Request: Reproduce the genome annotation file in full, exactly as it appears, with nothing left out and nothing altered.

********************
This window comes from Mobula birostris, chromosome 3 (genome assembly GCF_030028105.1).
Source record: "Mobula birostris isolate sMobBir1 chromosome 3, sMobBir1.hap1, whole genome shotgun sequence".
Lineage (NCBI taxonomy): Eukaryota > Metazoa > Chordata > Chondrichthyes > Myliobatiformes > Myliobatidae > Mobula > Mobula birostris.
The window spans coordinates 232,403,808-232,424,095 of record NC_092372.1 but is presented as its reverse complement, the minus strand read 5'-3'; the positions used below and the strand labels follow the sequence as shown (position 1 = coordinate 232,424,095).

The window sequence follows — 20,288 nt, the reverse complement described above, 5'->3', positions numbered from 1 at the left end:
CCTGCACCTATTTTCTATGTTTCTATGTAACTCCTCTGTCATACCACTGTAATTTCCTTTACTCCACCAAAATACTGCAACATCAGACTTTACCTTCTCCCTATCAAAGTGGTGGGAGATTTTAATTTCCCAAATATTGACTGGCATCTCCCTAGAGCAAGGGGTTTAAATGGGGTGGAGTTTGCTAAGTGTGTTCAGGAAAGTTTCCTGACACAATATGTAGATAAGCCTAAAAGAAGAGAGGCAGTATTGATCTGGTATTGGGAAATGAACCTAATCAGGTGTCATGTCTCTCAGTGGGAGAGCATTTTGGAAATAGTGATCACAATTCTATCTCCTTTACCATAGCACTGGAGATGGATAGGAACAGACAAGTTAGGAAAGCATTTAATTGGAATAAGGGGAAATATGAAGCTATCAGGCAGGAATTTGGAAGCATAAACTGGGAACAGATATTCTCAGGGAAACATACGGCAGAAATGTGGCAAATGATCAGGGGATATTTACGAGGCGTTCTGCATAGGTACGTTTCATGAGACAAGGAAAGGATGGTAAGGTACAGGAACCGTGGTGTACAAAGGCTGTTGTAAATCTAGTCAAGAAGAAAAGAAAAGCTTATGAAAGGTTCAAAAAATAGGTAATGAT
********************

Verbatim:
This window comes from Mobula birostris, chromosome 3 (genome assembly GCF_030028105.1).
Source record: "Mobula birostris isolate sMobBir1 chromosome 3, sMobBir1.hap1, whole genome shotgun sequence".
Lineage (NCBI taxonomy): Eukaryota > Metazoa > Chordata > Chondrichthyes > Myliobatiformes > Myliobatidae > Mobula > Mobula birostris.
The window spans coordinates 232,403,808-232,424,095 of record NC_092372.1 but is presented as its reverse complement, the minus strand read 5'-3'; the positions used below and the strand labels follow the sequence as shown (position 1 = coordinate 232,424,095).

The window sequence follows — 20,288 nt, the reverse complement described above, 5'->3', positions numbered from 1 at the left end:
CCTGCACCTATTTTCTATGTTTCTATGTAACTCCTCTGTCATACCACTGTAATTTCCTTTACTCCACCAAAATACTGCAACATCAGACTTTACCTTCTCCCTATCAAAGTGGTGGGAGATTTTAATTTCCCAAATATTGACTGGCATCTCCCTAGAGCAAGGGGTTTAAATGGGGTGGAGTTTGCTAAGTGTGTTCAGGAAAGTTTCCTGACACAATATGTAGATAAGCCTAAAAGAAGAGAGGCAGTATTGATCTGGTATTGGGAAATGAACCTAATCAGGTGTCATGTCTCTCAGTGGGAGAGCATTTTGGAAATAGTGATCACAATTCTATCTCCTTTACCATAGCACTGGAGATGGATAGGAACAGACAAGTTAGGAAAGCATTTAATTGGAATAAGGGGAAATATGAAGCTATCAGGCAGGAATTTGGAAGCATAAACTGGGAACAGATATTCTCAGGGAAACATACGGCAGAAATGTGGCAAATGATCAGGGGATATTTACGAGGCGTTCTGCATAGGTACGTTTCATGAGACAAGGAAAGGATGGTAAGGTACAGGAACCGTGGTGTACAAAGGCTGTTGTAAATCTAGTCAAGAAGAAAAGAAAAGCTTATGAAAGGTTCAAAAAATAGGTAATGAT